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Financial Liberalisation, Currency Instability and Crisis in Brazil: Another Plan Bites the Dust

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Abstract

THIS PAPER PROVIDES AN INTERPRETATION of the Brazilian Real (stabilisation) plan, and its recent collapse. The plan was designed to maximise Brazil's ability to profit from the exceptional liquidity of the international credit markets, when low interest rates in the industrialised economies (especially the US) facilitated surges in capital flows to a select group of countries, the so-called ‘emerging markets.’ The general backdrop of the Brazilian plan, as well as similar policy initiatives in other emerging markets, was the neo-liberal fundamentalist prescription that countries should ‘liberalise, privatise, cut government spending and show to the world your commitment to liberal principles.’ Allegedly, this would be enough to inspire investor confidence, and allow the country to benefit from the exuberant power of capital inflows. The events that followed the adoption of that prescription in Brazil tell a very different story.

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... In Brazil, the crisis of the Real Plan in 1998-99 (Morais, Saad-Filho and Coelho, 1999) led to the introduction of a new macroeconomic policy regime that includes inflation targeting, large fiscal surpluses, and the managed fluctuation of the real. The aim of these policies was to preserve low inflation, stabilise the DPD and the exchange rate, and eliminate current account deficit. ...
... See alsoBacha (1997),Dornbusch (1997), Saad-Filho,Morais and Coelho (1999), andSachs and Zini (1996). ...
Article
This paper offers a political economy analysis of the two systems of accumulation in the postwar Brazilian economy: import-substituting industrialisation (ISI) and new liberalism, and the industrial policies associated with them. The transition between these two systems of accumulation from the early 1980s to the mid-1990s is reviewed in the light of the country's key macroeconomic indicators and the political developments which have determined the choice and implementation of economic policy in each period. It is argued that, despite their signifi-cant achievements, both ISI and new liberalism were implemented unevenly and inconsistent-ly, and that their shortcomings can be analysed at two levels: internal micro-and macro-eco-nomic limitations preventing these development strategies from achieving their stated aims, and external limitations imposed by social conflicts during each period of time. The paper con-cludes, first, that industrial policies are closely associated with specific state structures, economic constraints, and political configurations which can be analysed only concretely (there can be no general theory of industrial policy, and there is no 'optimum path' of accumulation under late development). Second, each system of accumulation is limited by a distinctive set of historically specific economic and political constraints, which set limits to its potential development. Third, and precisely for these reasons, industrial policy is irreducibly political and context-specific.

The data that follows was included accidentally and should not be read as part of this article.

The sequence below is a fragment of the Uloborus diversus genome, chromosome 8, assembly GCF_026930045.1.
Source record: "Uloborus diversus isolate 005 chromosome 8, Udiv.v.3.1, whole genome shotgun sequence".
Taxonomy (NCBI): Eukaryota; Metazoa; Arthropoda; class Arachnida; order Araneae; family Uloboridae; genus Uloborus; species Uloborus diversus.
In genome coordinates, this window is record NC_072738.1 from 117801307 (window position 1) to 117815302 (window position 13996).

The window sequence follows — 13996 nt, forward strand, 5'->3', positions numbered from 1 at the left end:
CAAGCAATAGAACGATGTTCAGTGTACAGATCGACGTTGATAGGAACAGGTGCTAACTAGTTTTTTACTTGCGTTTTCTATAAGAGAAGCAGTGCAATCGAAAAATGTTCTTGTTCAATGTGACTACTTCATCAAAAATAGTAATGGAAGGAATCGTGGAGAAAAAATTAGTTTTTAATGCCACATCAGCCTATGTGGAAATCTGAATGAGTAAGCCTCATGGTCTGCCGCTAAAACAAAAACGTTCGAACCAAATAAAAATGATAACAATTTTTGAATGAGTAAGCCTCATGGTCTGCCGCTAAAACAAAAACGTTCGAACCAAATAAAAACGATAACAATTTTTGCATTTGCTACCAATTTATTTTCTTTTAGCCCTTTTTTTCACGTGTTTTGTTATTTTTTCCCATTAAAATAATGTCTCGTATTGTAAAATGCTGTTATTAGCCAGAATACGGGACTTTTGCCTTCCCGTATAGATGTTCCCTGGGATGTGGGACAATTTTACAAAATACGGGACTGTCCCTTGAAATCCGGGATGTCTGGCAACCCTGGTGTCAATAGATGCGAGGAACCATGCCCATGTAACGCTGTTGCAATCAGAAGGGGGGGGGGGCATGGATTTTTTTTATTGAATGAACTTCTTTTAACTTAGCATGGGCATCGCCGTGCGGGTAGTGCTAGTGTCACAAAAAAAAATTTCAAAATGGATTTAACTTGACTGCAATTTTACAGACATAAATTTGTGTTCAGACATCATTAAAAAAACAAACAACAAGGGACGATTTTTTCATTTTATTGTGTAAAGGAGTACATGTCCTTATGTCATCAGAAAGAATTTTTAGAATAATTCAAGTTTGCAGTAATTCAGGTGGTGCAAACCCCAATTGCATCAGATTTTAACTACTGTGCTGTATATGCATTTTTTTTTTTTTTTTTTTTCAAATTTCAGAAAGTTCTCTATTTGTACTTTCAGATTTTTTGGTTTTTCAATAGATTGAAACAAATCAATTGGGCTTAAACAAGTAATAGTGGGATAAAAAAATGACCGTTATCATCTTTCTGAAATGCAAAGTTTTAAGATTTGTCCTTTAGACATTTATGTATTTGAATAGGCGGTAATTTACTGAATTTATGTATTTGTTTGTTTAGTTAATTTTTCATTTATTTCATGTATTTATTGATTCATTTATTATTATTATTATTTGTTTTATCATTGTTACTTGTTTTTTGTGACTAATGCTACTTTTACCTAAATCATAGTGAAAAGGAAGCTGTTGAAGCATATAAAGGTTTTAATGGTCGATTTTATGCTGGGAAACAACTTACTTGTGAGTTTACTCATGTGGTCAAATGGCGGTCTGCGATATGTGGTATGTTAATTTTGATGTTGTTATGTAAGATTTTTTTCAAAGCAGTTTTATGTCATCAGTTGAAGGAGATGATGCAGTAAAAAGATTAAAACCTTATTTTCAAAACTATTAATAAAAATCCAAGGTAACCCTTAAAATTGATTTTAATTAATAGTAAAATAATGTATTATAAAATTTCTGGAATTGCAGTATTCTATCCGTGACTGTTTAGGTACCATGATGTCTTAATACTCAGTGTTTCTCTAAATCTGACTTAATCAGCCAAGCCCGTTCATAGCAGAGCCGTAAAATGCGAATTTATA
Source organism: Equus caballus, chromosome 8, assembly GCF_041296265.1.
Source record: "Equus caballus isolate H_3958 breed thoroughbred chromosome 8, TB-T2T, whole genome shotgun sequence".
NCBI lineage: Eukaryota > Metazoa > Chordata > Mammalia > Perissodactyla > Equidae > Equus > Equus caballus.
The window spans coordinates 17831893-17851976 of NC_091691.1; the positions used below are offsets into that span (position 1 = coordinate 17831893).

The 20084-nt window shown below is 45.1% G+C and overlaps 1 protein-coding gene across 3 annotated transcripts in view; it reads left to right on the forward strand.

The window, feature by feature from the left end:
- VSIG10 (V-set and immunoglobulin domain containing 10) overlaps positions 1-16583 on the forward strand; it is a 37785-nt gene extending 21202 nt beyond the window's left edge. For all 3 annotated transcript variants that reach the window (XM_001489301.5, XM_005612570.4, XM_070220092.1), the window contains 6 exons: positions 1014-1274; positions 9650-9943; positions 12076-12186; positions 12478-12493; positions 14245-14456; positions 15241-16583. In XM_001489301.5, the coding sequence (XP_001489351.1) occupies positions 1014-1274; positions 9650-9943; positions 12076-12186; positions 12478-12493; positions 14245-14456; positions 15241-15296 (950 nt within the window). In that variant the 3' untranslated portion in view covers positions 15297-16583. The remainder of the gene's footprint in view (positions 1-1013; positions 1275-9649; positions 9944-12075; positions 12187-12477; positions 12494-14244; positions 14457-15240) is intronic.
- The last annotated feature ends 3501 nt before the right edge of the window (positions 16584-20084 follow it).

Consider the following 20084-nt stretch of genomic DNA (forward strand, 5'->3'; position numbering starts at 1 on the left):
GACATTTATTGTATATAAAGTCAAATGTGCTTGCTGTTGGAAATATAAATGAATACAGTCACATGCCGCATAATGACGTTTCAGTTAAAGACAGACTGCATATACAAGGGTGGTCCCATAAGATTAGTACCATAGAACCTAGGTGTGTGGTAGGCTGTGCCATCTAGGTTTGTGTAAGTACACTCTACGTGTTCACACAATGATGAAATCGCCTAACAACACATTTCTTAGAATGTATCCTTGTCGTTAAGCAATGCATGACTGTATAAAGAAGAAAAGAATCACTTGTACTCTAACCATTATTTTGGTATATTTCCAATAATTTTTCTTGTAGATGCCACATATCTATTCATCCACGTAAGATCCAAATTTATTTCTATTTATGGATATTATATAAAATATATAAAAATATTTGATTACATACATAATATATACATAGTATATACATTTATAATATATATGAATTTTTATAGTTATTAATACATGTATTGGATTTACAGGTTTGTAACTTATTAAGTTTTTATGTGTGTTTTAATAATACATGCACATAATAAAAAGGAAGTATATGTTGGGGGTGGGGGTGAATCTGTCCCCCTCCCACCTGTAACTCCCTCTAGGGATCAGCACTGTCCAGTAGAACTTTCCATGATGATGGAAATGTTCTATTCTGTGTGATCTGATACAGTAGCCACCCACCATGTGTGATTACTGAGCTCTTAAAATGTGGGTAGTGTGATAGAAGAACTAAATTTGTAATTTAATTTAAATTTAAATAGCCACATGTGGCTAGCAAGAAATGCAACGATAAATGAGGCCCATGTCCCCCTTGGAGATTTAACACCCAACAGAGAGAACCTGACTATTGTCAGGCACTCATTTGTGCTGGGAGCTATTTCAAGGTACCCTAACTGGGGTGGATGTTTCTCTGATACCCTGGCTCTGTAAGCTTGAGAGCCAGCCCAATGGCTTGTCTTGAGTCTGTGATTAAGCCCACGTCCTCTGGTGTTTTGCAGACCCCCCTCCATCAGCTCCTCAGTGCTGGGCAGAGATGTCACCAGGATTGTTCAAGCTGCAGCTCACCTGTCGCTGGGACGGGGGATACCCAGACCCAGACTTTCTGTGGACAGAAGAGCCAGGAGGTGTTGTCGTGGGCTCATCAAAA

... In Brazil, the crisis of the Real Plan in 1998-99 (Morais, Saad-Filho and Coelho, 1999) led to the introduction of a new macroeconomic policy regime that includes inflation targeting, large fiscal surpluses, and the managed fluctuation of the real. The aim of these policies was to preserve low inflation, stabilise the DPD and the exchange rate, and eliminate current account deficit. ...
... See alsoBacha (1997),Dornbusch (1997), Saad-Filho,Morais and Coelho (1999), andSachs and Zini (1996). ...
... In turn, the PT helped him to be elected Speaker of the Senate. 5 In 1999, just after the devaluation of the real (see Morais, Coelho andSaad-Filho 1999 andSaad-Filho andMorais 2002), the president of the Central Bank, Francisco Lopes, defended in the Brazilian Congress the liberalisation of the capital account of the balance of payments, and rejected demands for emergency controls on capital flows. He claimed that controls that Lula would depend heavily on their support in Congress and in the state governments, and that the PT would be more sensitive than the neoliberals would to the plight of poorer regions -both of which would maximise the oligarchs' political power and influence. ...
... In turn, the PT helped him to be elected Speaker of the Senate. 5 In 1999, just after the devaluation of the real (see Morais, Coelho andSaad-Filho 1999 andSaad-Filho andMorais 2002), the president of the Central Bank, Francisco Lopes, defended in the Brazilian Congress the liberalisation of the capital account of the balance of payments, and rejected demands for emergency controls on capital flows. He claimed that controls that Lula would depend heavily on their support in Congress and in the state governments, and that the PT would be more sensitive than the neoliberals would to the plight of poorer regions -both of which would maximise the oligarchs' political power and influence. ...